After being admitted into the intensive care unit (ICU) some patients experience muscle weakness and as a result they struggle to walk properly and perform other daily tasks. This weakness is not always a direct result of the condition for which the patient was admitted. The term intensive care unit-acquired weakness (ICU-AW) is the name given to functionally unfit muscles of patients who have been admitted to ICU for which there is no other reasonable explanation. ICU-AW is a serious problem as it means the quality of life of patients after their ICU stay can be impaired as their muscle weakness can be quite severe and limit what they can do.
This research was used to investigate whether admission to ICU is the cause of muscle weakness many patients experience after their stay. The researchers tested this by assessing the size and strength of a muscle at the front of the shin. This muscle is easy to access without disrupting patients’ treatment. It is also responsible for balance and walking therefore the researchers found it to be an important muscle to focus on as patients who experience weakened shin muscles can have negatively impacted lives. Moreover, researchers decided to use testing techniques that don’t involve conscious effort from the patient as it meant eliminating limitations such as patient cooperation and motivation, making the research more reliable.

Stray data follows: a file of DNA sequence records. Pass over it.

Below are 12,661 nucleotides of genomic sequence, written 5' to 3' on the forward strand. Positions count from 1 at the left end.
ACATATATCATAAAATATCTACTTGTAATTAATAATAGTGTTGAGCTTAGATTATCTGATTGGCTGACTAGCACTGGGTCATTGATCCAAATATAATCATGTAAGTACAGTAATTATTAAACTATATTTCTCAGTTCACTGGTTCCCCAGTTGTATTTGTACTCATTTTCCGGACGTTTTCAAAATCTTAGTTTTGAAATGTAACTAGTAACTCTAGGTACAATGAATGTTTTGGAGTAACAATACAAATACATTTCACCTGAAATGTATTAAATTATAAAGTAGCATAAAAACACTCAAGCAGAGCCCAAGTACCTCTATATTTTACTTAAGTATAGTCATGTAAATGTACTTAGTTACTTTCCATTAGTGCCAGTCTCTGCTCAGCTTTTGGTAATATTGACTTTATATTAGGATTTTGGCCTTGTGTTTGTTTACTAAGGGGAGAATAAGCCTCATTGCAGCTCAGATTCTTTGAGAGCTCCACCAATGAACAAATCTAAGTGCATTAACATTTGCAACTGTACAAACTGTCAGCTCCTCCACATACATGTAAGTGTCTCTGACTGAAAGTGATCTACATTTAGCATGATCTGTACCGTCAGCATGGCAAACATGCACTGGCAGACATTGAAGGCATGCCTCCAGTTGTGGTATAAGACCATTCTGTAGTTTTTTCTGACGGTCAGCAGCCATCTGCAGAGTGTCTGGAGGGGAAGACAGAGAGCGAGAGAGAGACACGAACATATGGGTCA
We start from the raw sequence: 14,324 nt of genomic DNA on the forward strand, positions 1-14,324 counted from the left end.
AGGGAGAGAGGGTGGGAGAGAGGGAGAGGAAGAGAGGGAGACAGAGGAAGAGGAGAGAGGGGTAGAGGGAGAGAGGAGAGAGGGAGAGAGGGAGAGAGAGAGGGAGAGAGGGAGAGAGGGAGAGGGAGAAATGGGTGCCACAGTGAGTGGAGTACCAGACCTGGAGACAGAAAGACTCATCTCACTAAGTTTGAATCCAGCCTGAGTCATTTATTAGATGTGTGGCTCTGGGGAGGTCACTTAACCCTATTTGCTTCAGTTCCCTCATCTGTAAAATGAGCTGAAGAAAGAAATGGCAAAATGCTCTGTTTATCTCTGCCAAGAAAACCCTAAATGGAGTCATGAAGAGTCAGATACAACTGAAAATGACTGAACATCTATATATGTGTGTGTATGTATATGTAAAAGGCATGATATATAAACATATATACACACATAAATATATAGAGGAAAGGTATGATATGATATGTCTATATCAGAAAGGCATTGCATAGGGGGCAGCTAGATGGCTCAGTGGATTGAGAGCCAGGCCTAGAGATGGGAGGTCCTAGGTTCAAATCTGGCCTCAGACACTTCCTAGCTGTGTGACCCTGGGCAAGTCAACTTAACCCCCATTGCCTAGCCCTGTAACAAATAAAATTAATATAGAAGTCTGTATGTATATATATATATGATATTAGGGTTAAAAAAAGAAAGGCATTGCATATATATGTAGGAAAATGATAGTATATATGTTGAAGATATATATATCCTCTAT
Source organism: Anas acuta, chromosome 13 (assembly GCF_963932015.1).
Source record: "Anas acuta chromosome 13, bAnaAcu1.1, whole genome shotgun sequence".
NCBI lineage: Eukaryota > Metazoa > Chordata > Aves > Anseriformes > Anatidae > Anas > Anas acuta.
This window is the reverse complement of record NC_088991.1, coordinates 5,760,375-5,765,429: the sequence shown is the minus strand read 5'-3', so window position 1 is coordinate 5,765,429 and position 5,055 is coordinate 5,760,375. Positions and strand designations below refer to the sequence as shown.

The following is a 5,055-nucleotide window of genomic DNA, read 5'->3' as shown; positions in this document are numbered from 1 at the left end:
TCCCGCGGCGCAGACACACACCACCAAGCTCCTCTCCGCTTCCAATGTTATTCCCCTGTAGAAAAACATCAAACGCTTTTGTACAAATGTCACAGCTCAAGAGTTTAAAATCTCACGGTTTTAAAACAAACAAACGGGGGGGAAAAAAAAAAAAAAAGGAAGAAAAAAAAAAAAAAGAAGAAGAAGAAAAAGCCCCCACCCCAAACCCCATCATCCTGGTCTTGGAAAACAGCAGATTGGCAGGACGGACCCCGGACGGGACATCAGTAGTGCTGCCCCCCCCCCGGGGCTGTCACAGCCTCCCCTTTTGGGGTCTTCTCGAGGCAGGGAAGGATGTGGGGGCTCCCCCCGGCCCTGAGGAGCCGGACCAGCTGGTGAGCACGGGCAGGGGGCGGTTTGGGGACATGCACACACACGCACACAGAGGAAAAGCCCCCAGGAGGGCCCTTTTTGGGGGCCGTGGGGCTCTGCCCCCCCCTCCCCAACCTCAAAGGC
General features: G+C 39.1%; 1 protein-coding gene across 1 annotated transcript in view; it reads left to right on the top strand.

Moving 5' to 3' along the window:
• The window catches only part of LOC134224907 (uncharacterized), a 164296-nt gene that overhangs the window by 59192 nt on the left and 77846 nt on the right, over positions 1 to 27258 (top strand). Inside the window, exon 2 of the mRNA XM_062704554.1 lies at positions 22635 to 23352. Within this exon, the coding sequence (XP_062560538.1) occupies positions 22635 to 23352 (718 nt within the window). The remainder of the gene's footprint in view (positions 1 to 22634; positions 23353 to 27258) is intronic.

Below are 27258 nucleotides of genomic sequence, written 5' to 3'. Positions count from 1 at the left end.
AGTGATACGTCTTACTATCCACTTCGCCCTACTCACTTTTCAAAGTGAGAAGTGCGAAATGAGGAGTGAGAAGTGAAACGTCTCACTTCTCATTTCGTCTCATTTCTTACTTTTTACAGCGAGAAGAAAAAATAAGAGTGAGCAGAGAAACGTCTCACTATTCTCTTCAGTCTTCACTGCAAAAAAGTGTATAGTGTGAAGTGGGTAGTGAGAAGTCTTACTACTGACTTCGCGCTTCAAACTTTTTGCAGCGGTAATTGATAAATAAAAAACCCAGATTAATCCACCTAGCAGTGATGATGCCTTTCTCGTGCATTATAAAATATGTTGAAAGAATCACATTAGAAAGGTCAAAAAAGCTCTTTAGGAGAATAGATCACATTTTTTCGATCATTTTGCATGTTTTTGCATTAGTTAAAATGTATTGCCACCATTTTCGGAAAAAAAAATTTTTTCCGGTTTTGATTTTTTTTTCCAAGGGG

The study included thirteen adults who had been admitted to ICU and who required breathing support for at least 48 hours. Patients’ shin muscle size and strength was assessed on two occasions seven days apart in order to see whether any weakness developed during their ICU stay.
If patients’ ICU stay caused their muscles to decline in ability, like the term ICU-AW suggests, then the researchers would have seen a decrease in strength of their shin muscle. What the results showed, however, was that there was weakness present at the start of their ICU admission, with no further decline in muscle strength during admission, though the muscles did decrease somewhat in size. This finding led the researchers to suggest that ‘critical illness-associated weakness’ would be a more reflective term than ICU-acquired weakness. Of course, it is important to note that due to the small number of patients studied used the data isn’t entirely conclusive as the small sample may not be representative of all patients who experience weakness after an ICU stay.
This study suggests that the ICU environment may not be the cause of the weakness patients experience. This highlights the need for further research into ICU-AW so that more about the condition can be learned; this could lead to a possible way to prevent it from developing in the first place.